Germany has opened an investigation into Russia‘s alleged involvement in a suspected coup attempt to overthrow Olaf Scholz‘s government. Twenty-five people, including a 71-year-old prince, a retired military commander, and an acting judge and former MP for Alternative für Deutschland (AfD) have all been arrested on suspicion of plotting to overthrow the state. According to prosecutors, the group was plotting to launch an armed attack on the Parliament and take over.
Local police conducted extensive raids across the country against members of the network, which prosecutors say is linked to the Reichsbürger (Citizens of the Reich) group. Reichsbürger denies the legality of the Federal Republic of Germany’s government authorities.
The network is known for refusing to pay taxes and having declared their own small “national territories,” which they call the “Second German Empire,” the “Free State of Prussia” or the “Principality of Germania”.
Germany’s domestic intelligence agency, the Office for the Protection of the Constitution (BfV), pegs the number of Reichsbürger’s supporters at 21,000, with 5% or 1,150 of them of them being considered far-right extremists.
Shortly after the raids, Germany’s Interior Ministry issued a statement, saying: “We are investigating any possible relationship between Russia and the right-wing coup attempt.”
One Reichsbürger leader was arrested in 2021 after issuing “death sentences” against politicians and journalists on Telegram, BfV said. A civil servant was removed from Germany’s top administrative court for being part of the the Reichsbuerger movement and violating the obligation to adhere to the German constitution.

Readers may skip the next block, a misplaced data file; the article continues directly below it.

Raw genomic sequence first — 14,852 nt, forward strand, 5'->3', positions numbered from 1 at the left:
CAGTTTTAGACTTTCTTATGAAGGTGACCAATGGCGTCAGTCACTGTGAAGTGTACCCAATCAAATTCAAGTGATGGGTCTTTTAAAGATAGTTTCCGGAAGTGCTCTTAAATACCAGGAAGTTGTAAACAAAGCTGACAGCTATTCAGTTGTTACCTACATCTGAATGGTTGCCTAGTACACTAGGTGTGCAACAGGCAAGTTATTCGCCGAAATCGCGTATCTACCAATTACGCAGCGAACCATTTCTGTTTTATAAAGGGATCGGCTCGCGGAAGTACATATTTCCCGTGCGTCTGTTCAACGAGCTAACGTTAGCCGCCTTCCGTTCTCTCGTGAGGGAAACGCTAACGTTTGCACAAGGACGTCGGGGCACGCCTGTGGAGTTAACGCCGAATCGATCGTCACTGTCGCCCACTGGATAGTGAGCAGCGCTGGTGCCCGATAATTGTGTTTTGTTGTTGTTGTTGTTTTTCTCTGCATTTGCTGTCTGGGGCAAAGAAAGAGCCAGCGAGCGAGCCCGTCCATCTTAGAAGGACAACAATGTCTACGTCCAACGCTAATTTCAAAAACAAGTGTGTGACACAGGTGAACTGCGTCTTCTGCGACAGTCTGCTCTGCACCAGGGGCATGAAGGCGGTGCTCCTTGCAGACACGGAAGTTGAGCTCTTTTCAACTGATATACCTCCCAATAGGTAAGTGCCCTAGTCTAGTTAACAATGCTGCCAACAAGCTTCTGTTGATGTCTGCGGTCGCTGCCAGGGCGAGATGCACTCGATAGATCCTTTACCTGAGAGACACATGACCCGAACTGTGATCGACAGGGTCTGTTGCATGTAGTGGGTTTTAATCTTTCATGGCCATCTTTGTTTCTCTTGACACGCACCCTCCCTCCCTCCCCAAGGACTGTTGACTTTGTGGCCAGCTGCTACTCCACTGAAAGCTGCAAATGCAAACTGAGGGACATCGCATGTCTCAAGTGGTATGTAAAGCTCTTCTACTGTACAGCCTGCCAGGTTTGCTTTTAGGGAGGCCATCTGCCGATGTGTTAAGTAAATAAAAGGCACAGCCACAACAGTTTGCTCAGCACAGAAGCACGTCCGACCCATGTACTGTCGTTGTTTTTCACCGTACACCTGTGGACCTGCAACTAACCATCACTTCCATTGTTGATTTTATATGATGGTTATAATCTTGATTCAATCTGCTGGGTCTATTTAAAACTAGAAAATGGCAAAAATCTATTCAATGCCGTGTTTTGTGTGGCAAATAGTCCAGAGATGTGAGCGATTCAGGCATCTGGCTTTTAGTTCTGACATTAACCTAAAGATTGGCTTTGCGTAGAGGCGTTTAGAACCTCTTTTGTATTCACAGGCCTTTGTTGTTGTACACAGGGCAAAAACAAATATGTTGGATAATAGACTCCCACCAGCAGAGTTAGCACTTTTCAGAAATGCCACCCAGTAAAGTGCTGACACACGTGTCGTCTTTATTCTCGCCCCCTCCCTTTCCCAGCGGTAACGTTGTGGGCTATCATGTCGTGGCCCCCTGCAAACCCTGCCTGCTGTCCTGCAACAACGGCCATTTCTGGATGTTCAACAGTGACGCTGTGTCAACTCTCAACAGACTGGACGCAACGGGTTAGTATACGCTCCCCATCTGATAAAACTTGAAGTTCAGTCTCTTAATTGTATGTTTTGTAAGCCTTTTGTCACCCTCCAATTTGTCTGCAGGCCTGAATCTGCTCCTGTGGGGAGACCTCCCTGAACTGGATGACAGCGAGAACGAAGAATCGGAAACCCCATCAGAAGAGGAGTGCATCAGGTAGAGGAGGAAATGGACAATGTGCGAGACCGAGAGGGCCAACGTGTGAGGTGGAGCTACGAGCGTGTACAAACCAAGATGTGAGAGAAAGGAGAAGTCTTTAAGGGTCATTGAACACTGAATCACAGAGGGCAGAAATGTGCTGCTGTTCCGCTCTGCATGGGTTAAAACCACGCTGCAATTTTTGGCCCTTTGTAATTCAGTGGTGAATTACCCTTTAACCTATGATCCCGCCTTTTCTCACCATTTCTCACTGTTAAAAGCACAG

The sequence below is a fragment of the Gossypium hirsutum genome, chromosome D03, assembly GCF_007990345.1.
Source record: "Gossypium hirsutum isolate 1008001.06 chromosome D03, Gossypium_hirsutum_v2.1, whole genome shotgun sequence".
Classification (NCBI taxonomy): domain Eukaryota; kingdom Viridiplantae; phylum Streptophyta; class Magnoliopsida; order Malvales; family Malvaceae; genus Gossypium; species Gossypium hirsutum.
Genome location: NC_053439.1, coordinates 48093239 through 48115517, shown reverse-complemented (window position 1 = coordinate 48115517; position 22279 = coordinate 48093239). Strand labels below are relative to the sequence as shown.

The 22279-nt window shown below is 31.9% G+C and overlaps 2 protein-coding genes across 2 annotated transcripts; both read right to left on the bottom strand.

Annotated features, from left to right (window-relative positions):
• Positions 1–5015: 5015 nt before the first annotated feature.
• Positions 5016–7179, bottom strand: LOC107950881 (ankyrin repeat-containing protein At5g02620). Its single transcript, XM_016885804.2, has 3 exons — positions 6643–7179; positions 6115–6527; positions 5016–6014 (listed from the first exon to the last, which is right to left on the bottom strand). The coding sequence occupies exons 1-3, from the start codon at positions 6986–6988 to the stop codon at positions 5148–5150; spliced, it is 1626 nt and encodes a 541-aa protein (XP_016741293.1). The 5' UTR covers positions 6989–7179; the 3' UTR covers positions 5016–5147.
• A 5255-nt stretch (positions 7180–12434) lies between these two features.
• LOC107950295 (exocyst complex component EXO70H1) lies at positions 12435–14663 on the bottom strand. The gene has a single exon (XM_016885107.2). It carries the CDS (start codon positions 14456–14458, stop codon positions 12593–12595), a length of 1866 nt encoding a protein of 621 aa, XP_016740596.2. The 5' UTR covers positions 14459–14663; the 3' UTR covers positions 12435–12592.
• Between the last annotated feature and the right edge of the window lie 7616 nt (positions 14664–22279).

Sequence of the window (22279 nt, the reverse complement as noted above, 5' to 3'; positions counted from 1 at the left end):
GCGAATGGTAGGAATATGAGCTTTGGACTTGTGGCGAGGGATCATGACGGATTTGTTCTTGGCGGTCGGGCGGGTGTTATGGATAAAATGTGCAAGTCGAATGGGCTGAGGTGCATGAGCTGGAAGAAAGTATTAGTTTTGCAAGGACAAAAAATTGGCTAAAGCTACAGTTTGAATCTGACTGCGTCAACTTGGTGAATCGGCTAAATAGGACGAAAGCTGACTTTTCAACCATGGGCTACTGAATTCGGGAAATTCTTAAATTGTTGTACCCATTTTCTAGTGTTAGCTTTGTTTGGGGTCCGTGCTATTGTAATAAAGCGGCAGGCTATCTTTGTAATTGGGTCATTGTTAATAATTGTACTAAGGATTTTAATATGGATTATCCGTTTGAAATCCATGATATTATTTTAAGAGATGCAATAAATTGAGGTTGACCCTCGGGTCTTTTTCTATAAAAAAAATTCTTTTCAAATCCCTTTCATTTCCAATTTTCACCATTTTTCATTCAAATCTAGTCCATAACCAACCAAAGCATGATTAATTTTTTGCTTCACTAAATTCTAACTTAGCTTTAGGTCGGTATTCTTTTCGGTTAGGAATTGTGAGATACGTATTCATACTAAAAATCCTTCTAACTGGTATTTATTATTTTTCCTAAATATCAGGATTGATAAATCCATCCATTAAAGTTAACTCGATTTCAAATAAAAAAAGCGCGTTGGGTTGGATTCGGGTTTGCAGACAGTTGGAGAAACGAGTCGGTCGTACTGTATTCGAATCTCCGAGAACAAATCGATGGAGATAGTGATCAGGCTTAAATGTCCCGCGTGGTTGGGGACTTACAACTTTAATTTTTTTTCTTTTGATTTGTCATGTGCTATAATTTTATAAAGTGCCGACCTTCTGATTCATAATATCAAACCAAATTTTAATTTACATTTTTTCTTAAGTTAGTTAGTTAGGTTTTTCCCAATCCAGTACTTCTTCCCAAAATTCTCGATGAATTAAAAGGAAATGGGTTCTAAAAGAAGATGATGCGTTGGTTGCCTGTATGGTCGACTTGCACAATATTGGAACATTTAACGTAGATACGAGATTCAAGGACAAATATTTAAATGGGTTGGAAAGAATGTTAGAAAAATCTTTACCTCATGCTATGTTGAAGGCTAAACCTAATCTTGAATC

According to a German intelligence report, the man had applied for a passport, identifying his birth country as the “Kingdom of Bavaria” and citing a citizenship legislation from 1913.
During the Covid-19 pandemic, the male-dominated group refused to adhere to any restrictions imposed by authorities they don’t recognise.
READ MORE: Coup against Scholz foiled as German police arrest 25
For instance, Reichsbürger supporters tried to impart knowledge dating back to the German empire in alternative school lessons in protest to anti-Covid measures at school.
The group has also sought to obstruct German courts with floods of motions and objections filed against court orders and payment demands issued by local authorities. German courts are required by law to process every formal request, irrespective of their content.
During previous house searches, police got their hands on large caches of weapons and ammunition. The latest BfV report reported Reichsbürger members are ready and willing to commit “serious acts of violence”.
In the past years, German police has cracked down on the network’s weapon permits for at least 1,050 of them. 500 individuals are reported to still hold gun licences.
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